Friends and Strangers
The Making of a Creole Culture in Colonial Pennsylvania
Publication Year: 2012
In its early years, William Penn's "Peaceable Kingdom" was anything but. Pennsylvania's governing institutions were faced with daunting challenges: Native Americans proved far less docile than Penn had hoped, the colony's non-English settlers were loath to accept Quaker authority, and Friends themselves were divided by grievous factional struggles. Yet out of this chaos emerged a colony hailed by contemporary and modern observers alike as the most liberal, tolerant, and harmonious in British America.
In Friends and Strangers, John Smolenski argues that Pennsylvania's early history can best be understood through the lens of creolization—the process by which Old World habits, values, and practices were transformed in a New World setting. Unable simply to transplant English political and legal traditions across the Atlantic, Quaker leaders gradually forged a creole civic culture that secured Quaker authority in an increasingly diverse colony. By mythologizing the colony's early settlement and casting Friends as the ideal guardians of its uniquely free and peaceful society, they succeeded in establishing a shared civic culture in which Quaker dominance seemed natural and just.
The first history of Pennsylvania's founding in more than forty years, Friends and Strangers offers a provocative new look at the transfer of English culture to North America. Setting Pennsylvania in the context of the broader Atlantic phenomenon of creolization, Smolenski's account of the Quaker colony's origins reveals the vital role this process played in creating early American society.
Published by: University of Pennsylvania Press
Series: Early American Studies
Table of Contents
Introduction: The Origins of Quaker Pennsylvania
The term ‘‘creole’’ has a convoluted, even checkered, genealogy. It originated in sixteenth-century Latin America, where Portuguese and Spanish writers used the terms crioulo and criollo respectively to refer to individuals born in the Americas. Its meaning evolved over time. ...
Part I: Beginnings
Chapter 1. Quakerism’s English Roots
The popular account of the origin of the Society of Friends is a familiar tale. This story centers on George Fox. A visionary prodigy, Fox had pursued a spiritual calling since childhood, searching out other religious ‘‘seekers’’ and mystical kindred spirits. After much spiritual travail...
Part II: Disorder
Chapter 2. William Penn Settles His Colony: The Problem of Legitimacy in Early Pennsylvania
Though William Penn may have been, as one of his biographers has asserted, a reckless and negligent businessman, he was, nonetheless, a businessman.1 One of his chief concerns as he prepared to set sail across the Atlantic in late 1681 was the advertising and promotion of Pennsylvania. ...
Chapter 3. Words and Things: Contesting Civic Identity in Early Pennsylvania
From May to August 1685, William Penn sent a series of letters to Pennsylvania conveying his increasing frustration at the course of events in his American colony. They addressed three major themes. First, he worried about the growing reputation of lawlessness in the colony, noting...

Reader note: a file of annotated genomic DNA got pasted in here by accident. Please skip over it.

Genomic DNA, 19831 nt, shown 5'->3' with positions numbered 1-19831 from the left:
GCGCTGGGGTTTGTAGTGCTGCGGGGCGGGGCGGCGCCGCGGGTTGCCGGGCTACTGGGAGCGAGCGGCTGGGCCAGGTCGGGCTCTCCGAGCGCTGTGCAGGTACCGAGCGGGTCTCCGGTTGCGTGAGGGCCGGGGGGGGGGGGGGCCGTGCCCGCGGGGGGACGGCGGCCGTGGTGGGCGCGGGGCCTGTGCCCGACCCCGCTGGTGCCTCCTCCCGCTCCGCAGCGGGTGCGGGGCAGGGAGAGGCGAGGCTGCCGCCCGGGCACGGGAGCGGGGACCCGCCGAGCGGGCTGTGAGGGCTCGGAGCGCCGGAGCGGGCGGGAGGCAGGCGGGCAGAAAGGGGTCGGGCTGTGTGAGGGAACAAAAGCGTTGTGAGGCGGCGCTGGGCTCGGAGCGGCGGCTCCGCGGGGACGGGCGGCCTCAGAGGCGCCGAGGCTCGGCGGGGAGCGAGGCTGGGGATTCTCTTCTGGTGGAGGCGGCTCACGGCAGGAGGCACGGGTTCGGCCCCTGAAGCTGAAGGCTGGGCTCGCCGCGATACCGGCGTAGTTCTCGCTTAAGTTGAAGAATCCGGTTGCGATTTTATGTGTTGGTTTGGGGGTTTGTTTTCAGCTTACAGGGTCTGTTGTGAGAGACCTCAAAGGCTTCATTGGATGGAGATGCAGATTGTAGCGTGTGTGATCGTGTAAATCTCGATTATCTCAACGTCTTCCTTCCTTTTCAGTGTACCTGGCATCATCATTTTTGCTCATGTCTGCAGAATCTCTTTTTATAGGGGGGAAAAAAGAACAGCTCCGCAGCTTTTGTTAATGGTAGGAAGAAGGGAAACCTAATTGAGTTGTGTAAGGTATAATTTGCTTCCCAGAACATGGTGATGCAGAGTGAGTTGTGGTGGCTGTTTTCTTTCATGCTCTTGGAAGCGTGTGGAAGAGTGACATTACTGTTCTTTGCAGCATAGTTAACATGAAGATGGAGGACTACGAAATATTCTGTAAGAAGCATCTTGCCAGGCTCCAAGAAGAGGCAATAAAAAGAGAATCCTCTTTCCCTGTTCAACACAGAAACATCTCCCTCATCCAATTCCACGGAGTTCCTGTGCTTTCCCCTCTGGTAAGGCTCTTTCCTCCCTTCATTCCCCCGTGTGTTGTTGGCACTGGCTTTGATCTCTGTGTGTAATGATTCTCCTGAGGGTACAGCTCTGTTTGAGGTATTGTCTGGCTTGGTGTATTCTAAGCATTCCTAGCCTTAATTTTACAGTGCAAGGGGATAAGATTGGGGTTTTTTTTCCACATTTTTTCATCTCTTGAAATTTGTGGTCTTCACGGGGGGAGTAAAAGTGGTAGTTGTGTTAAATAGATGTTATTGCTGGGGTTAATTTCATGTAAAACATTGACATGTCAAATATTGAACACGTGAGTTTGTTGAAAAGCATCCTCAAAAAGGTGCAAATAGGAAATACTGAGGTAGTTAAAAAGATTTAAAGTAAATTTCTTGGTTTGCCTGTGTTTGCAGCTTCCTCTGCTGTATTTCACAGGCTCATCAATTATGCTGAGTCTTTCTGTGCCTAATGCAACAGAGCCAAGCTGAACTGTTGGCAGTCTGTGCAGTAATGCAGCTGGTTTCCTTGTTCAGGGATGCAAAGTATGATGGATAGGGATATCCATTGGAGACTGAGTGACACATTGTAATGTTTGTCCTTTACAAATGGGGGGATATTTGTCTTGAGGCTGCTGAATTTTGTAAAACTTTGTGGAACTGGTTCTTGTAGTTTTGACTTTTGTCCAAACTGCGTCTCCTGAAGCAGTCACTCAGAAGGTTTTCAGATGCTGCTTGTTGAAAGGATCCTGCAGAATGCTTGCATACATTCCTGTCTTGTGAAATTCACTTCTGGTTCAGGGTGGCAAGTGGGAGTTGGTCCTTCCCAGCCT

Chapter 4. ‘‘Bastard Quakers’’ in America: The Keithian Schism and the Creation of Creole Quakerism in Early Pennsylvania
By 25 August 1692, Philadelphia’s justices had had enough of George Keith. What had begun as a conflict among ministers within the Quaker Meeting over the nature of Christ’s incarnate and resurrected body had escalated, leading Keith to public criticism not just of the Meeting but...
Chapter 5. Narratives of Early Pennsylvania, I: Life on the Colonial Borderlands
Robert Suder had bad news. The Anglican clergyman’s 1698 report home described a colony in disarray. Desperate to hold on to their power, Pennsylvania’s ruling Quakers worked to undermine their Anglican opponents at every turn. One poor soul even claimed that Friends held...
Part III: Triumph
Chapter 6. Narratives of Early Pennsylvania, II: The Founding of Pennsylvania
By 1709, William Penn had reached a state of utter despair about the fate of his American colony. Political opponents like David Lloyd stood firm in their perverse opposition to him at every turn. Worse, voters repeatedly rewarded Lloyd’s behavior. What governor, he asked his secretary...
Chapter 7. The Parables of Pennsylvania Politics: The Power of Quaker Mythology
On October 1, 1726, supporters of Sir William Keith, erstwhile lieutenant governor of Pennsylvania, gathered in honor of his election to the provincial Assembly. The celebration grew raucous; Keith’s followers staged bonfires, while ships anchored along the Delaware fired their guns...
Conclusion: Caleb Pusey, Miller Philosopher and Man of Letters
On 25 February 1727, Caleb Pusey died in his home in Marlboro Township, Chester County. He was seventy-six. Pusey left 200 acres of land and other financial legacies to various children, stepchildren, grandchildren, and nephews. He also left behind his final unfinished literary project...
List of Abbreviations
Page Count: 416
Publication Year: 2012
Series Title: Early American Studies
Series Editor Byline: Series Editors: Daniel K. Richter, Kathleen M. Brown, Max Cavitch, and David Waldstreicher See more Books in this Series
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